When Judge Thomas P. Griesa of the U.S. District Court for the Southern District of New York (Manhattan) held Argentina in contempt on Friday for the South American nation’s default on bond payments, few people likely perked up with attention about the possible implication for art restitution.  But with a bit of indulgence, the connection is more important than it might first seem. 

Argentina is embroiled in litigation with the holders of bonds that it issued, and on which it has defaulted (a vast oversimplication of the situation).  The capital markets and geopolitics have watched for months as Argentina has negotiated and mediated with its creditors.  The core dispute relates to Argentina’s negotiated resolution of its last bond default in 2001, a resolution to which not all of its creditors agreed.  Those “holdouts” (principally Paul E. Singer’s NML Capital) have continued to press Argentina to honor its pre-2001 bond obligations, and therein lies the dispute.

The mechanics of the matter are complicated, but over the course of the dispute and complicated questions of creditor priority and allowable payments, one important aspect has been the deposit of interest payments into a form of escrow.  Specifically, Argentina’s deposit of money that it is contesting that it owes with a third party pending resolution of the case: when Argentina failed to make certain payments on July 30, it argued that it was not actually in default because of that deposit of $539 million with the Bank of New York Mellon. 

Last month, however, Argentina unilaterally passed legislation to replace BNY with the state-owned Banco de la Nación.  The difference is important and clear: rather than a disinterested stakeholder, the money was moved back into Argentina’s exclusive control.  That, in turn, undermines the notion that the default never occurred.

Having previously warned Argentina against making this move, the court held Argentina in contempt on Friday September 26, 2014.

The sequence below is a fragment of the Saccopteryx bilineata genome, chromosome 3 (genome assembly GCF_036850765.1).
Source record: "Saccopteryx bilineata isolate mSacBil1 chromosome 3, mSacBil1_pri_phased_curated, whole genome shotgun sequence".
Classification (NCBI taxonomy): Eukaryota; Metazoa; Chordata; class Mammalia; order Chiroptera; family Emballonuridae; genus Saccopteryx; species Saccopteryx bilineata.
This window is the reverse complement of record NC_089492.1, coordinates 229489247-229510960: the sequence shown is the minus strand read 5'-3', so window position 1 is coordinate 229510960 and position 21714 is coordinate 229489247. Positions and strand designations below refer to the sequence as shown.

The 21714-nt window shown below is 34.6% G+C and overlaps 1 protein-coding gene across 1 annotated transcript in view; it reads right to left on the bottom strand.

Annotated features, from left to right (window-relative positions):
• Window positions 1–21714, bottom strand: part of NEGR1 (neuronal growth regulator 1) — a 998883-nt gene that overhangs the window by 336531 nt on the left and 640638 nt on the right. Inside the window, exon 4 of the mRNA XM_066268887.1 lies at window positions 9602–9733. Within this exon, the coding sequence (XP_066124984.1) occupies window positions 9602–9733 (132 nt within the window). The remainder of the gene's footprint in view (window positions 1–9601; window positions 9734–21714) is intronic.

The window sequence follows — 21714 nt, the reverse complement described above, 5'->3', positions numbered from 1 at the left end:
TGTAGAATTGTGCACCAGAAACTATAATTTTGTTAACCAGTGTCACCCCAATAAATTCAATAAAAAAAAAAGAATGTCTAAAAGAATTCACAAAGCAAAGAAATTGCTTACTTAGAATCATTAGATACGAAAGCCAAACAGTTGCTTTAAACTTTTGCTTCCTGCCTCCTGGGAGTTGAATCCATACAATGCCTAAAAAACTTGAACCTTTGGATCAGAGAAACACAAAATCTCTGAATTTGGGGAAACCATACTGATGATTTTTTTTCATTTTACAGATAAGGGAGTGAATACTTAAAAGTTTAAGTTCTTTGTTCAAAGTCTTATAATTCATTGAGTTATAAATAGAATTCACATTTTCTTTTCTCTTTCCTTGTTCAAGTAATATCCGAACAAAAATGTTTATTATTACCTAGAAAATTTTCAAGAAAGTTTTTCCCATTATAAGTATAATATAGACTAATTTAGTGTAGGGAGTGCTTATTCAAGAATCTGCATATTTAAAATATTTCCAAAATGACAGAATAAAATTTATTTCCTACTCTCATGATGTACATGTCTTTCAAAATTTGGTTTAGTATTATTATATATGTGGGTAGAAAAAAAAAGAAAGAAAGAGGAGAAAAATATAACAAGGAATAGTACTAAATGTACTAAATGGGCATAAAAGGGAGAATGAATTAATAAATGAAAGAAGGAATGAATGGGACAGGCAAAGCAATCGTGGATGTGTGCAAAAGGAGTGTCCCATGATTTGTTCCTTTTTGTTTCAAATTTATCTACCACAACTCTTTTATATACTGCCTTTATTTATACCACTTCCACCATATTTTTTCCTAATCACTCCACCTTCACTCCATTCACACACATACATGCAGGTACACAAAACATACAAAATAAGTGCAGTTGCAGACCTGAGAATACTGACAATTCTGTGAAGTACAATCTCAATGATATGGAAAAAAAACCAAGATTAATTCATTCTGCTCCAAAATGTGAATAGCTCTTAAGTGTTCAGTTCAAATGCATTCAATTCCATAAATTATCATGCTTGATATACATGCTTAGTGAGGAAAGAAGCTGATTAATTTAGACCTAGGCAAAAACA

So, you are probably still wondering, what does this have to do with the Art Law Report?  The answer relates to the willingness of a court to find a sovereign defendant in contempt, and the follow-up question (still unanswered in Argentina’s case) of the court’s willingness to issue sanctions against such a foreign sovereign.

This may finally start to sound familiar to long time readers given one of the disputes we have been tracking for years: the Chabad Lubavitch movement’s lawsuit against the Russian Federation over the movement’s library.  When the Argentine bondholders asked Judge Griesa to hold Argentina in contempt, both that nation and the United States weighed in to urge the court not to do so, for fear of breaching international protocol.  The U.S. did the very same thing when Chabad asked the District of Columbia U.S. District Court to hold Russia in contempt, and again when Chabad asked for sanctions. 

In both instances the Washington court ruled against the U.S.’s request, and the sanctions that began to accrue at $50,000 per day on January 16, 2013 (622 days ago) now stand at a staggering $31,100,000.

Russia, of course, has shown no sign of paying that, instead launching a retaliatory lawsuit and generally continuing to behave in the most disruptive way possible to the international art world (prefacing, regrettably, its military actions in 2014).  And, the Foreign Sovereign Immunities Act still places strict limits on the ability to collect on foreign assets pursuant to such an order.

But the willingness of a federal court to take this kind of action against a sovereign defendant is a significant and important one.  Russia has been an outlier in terms of intransigence, but as with any court power, the appearance of authority is often as important as the authority itself.  There are any number of potential wartime restitution sovereign defendants that have shown no interest in confronting provenance problems, and that may be inclined to brush off court process as long as possible.   

The Argentina bond case is probably the most-closely-watched litigation—of any kind—in the country right now.  The sanction that may be requested is the very same $50,000 per day fine.  For anyone that has or may have an art restitution case against a sovereign defendant, Judge Griesa’s next move will be very important.